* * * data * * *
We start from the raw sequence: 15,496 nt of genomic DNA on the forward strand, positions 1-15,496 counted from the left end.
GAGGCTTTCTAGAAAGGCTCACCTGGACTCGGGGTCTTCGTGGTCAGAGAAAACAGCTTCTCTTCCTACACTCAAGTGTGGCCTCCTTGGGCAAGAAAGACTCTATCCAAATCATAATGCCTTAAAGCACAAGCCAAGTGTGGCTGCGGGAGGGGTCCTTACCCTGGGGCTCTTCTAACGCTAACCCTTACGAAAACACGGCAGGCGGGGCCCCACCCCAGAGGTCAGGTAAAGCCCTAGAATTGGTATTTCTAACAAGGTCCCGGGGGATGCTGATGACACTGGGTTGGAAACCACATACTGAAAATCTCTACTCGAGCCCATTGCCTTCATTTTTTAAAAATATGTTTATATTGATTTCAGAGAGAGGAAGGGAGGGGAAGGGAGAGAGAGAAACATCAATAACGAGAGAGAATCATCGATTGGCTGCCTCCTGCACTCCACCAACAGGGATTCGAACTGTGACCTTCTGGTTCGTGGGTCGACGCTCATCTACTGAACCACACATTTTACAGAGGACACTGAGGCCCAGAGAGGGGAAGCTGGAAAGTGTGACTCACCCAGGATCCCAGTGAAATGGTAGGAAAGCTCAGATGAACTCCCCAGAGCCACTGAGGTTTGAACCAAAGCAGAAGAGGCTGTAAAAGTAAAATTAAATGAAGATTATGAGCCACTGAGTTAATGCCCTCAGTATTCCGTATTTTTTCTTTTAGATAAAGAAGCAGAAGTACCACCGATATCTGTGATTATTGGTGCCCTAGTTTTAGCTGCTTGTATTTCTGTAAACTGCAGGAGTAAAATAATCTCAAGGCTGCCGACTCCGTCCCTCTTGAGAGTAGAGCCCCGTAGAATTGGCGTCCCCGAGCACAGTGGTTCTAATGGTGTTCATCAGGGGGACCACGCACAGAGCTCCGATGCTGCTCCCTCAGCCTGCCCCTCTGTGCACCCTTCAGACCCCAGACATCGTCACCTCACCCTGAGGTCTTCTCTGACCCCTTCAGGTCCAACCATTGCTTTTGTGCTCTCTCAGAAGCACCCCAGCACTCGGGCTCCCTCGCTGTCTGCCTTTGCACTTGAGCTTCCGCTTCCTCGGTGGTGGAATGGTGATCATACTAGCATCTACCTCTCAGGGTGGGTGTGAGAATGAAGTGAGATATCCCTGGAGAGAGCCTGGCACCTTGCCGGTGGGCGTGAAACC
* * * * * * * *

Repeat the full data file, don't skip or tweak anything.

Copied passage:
We start from the raw sequence: 15,496 nt of genomic DNA on the forward strand, positions 1-15,496 counted from the left end.
GAGGCTTTCTAGAAAGGCTCACCTGGACTCGGGGTCTTCGTGGTCAGAGAAAACAGCTTCTCTTCCTACACTCAAGTGTGGCCTCCTTGGGCAAGAAAGACTCTATCCAAATCATAATGCCTTAAAGCACAAGCCAAGTGTGGCTGCGGGAGGGGTCCTTACCCTGGGGCTCTTCTAACGCTAACCCTTACGAAAACACGGCAGGCGGGGCCCCACCCCAGAGGTCAGGTAAAGCCCTAGAATTGGTATTTCTAACAAGGTCCCGGGGGATGCTGATGACACTGGGTTGGAAACCACATACTGAAAATCTCTACTCGAGCCCATTGCCTTCATTTTTTAAAAATATGTTTATATTGATTTCAGAGAGAGGAAGGGAGGGGAAGGGAGAGAGAGAAACATCAATAACGAGAGAGAATCATCGATTGGCTGCCTCCTGCACTCCACCAACAGGGATTCGAACTGTGACCTTCTGGTTCGTGGGTCGACGCTCATCTACTGAACCACACATTTTACAGAGGACACTGAGGCCCAGAGAGGGGAAGCTGGAAAGTGTGACTCACCCAGGATCCCAGTGAAATGGTAGGAAAGCTCAGATGAACTCCCCAGAGCCACTGAGGTTTGAACCAAAGCAGAAGAGGCTGTAAAAGTAAAATTAAATGAAGATTATGAGCCACTGAGTTAATGCCCTCAGTATTCCGTATTTTTTCTTTTAGATAAAGAAGCAGAAGTACCACCGATATCTGTGATTATTGGTGCCCTAGTTTTAGCTGCTTGTATTTCTGTAAACTGCAGGAGTAAAATAATCTCAAGGCTGCCGACTCCGTCCCTCTTGAGAGTAGAGCCCCGTAGAATTGGCGTCCCCGAGCACAGTGGTTCTAATGGTGTTCATCAGGGGGACCACGCACAGAGCTCCGATGCTGCTCCCTCAGCCTGCCCCTCTGTGCACCCTTCAGACCCCAGACATCGTCACCTCACCCTGAGGTCTTCTCTGACCCCTTCAGGTCCAACCATTGCTTTTGTGCTCTCTCAGAAGCACCCCAGCACTCGGGCTCCCTCGCTGTCTGCCTTTGCACTTGAGCTTCCGCTTCCTCGGTGGTGGAATGGTGATCATACTAGCATCTACCTCTCAGGGTGGGTGTGAGAATGAAGTGAGATATCCCTGGAGAGAGCCTGGCACCTTGCCGGTGGGCGTGAAACC